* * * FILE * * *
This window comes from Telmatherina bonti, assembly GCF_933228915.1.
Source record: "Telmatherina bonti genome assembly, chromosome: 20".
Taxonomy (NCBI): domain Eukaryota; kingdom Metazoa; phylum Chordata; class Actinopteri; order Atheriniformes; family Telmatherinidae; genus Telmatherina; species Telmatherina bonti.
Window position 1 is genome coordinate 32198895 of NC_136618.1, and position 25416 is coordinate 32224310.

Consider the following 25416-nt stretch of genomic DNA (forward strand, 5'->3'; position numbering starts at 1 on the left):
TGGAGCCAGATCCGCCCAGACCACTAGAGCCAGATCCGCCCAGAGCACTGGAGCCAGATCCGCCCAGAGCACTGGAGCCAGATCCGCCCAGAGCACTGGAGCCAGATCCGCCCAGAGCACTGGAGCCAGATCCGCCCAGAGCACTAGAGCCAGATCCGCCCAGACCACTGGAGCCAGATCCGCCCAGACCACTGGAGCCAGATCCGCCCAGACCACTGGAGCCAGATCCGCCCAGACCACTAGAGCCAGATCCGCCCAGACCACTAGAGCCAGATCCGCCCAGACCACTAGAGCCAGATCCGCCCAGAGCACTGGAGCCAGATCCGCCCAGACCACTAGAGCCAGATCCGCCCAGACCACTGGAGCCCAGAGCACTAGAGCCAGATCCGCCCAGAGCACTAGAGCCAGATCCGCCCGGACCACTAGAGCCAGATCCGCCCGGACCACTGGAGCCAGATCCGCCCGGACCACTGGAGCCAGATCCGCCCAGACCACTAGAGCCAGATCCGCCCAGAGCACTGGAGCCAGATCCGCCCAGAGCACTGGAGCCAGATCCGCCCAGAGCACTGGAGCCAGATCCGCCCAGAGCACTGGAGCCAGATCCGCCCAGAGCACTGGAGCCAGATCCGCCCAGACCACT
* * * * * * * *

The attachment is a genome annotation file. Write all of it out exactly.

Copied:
This window comes from Telmatherina bonti, assembly GCF_933228915.1.
Source record: "Telmatherina bonti genome assembly, chromosome: 20".
Taxonomy (NCBI): domain Eukaryota; kingdom Metazoa; phylum Chordata; class Actinopteri; order Atheriniformes; family Telmatherinidae; genus Telmatherina; species Telmatherina bonti.
Window position 1 is genome coordinate 32198895 of NC_136618.1, and position 25416 is coordinate 32224310.

Consider the following 25416-nt stretch of genomic DNA (forward strand, 5'->3'; position numbering starts at 1 on the left):
TGGAGCCAGATCCGCCCAGACCACTAGAGCCAGATCCGCCCAGAGCACTGGAGCCAGATCCGCCCAGAGCACTGGAGCCAGATCCGCCCAGAGCACTGGAGCCAGATCCGCCCAGAGCACTGGAGCCAGATCCGCCCAGAGCACTAGAGCCAGATCCGCCCAGACCACTGGAGCCAGATCCGCCCAGACCACTGGAGCCAGATCCGCCCAGACCACTGGAGCCAGATCCGCCCAGACCACTAGAGCCAGATCCGCCCAGACCACTAGAGCCAGATCCGCCCAGACCACTAGAGCCAGATCCGCCCAGAGCACTGGAGCCAGATCCGCCCAGACCACTAGAGCCAGATCCGCCCAGACCACTGGAGCCCAGAGCACTAGAGCCAGATCCGCCCAGAGCACTAGAGCCAGATCCGCCCGGACCACTAGAGCCAGATCCGCCCGGACCACTGGAGCCAGATCCGCCCGGACCACTGGAGCCAGATCCGCCCAGACCACTAGAGCCAGATCCGCCCAGAGCACTGGAGCCAGATCCGCCCAGAGCACTGGAGCCAGATCCGCCCAGAGCACTGGAGCCAGATCCGCCCAGAGCACTGGAGCCAGATCCGCCCAGAGCACTGGAGCCAGATCCGCCCAGACCACT